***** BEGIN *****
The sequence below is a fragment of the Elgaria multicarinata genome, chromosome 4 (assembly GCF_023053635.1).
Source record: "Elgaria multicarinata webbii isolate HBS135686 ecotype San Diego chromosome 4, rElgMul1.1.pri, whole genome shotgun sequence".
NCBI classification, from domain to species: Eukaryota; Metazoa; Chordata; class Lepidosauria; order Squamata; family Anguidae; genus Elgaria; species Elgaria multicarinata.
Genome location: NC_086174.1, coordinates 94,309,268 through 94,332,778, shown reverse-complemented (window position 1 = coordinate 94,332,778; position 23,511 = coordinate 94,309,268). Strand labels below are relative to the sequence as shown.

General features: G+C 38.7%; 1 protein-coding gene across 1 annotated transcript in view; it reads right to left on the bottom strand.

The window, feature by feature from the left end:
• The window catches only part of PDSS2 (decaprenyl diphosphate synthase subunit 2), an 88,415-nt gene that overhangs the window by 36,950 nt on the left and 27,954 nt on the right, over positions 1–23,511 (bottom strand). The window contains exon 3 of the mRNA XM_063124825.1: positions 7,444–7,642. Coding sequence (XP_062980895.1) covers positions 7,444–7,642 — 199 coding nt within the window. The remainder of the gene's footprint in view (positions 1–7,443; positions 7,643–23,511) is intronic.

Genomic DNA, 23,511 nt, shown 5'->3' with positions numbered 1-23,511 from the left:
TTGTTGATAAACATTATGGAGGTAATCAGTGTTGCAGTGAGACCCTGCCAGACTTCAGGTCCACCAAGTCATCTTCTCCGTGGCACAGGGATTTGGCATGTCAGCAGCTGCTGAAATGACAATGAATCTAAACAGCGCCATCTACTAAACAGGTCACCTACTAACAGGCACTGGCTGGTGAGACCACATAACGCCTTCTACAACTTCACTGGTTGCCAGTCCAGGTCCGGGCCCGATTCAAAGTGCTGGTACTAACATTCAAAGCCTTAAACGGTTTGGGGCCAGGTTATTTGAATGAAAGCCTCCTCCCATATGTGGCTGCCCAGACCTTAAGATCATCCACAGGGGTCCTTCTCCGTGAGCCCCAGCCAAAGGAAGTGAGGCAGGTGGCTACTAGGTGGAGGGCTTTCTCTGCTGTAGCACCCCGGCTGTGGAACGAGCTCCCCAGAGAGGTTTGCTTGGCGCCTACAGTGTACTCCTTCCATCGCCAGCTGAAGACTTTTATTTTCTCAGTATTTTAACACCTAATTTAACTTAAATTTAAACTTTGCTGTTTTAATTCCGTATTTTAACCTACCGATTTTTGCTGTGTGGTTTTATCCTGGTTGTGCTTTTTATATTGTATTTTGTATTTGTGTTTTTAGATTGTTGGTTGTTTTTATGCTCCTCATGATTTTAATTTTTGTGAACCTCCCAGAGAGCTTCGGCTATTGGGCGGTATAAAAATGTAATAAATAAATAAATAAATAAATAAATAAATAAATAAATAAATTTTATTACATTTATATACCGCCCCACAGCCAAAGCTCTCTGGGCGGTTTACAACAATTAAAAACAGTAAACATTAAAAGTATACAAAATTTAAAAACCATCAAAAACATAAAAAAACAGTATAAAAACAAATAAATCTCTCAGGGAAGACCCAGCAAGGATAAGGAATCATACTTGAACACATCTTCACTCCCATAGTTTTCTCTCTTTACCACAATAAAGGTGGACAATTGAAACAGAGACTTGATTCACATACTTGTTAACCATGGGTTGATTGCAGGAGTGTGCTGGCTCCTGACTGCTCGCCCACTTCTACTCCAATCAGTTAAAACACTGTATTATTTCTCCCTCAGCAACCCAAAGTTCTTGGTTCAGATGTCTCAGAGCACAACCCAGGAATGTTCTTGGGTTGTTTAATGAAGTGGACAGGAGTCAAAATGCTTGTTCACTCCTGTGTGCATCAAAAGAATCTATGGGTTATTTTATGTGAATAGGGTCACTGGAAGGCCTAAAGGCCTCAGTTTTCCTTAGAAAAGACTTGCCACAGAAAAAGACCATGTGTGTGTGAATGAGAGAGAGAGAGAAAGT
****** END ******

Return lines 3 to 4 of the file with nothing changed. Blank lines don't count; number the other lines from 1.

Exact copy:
NCBI classification, from domain to species: Eukaryota; Metazoa; Chordata; class Lepidosauria; order Squamata; family Anguidae; genus Elgaria; species Elgaria multicarinata.
Genome location: NC_086174.1, coordinates 94,309,268 through 94,332,778, shown reverse-complemented (window position 1 = coordinate 94,332,778; position 23,511 = coordinate 94,309,268). Strand labels below are relative to the sequence as shown.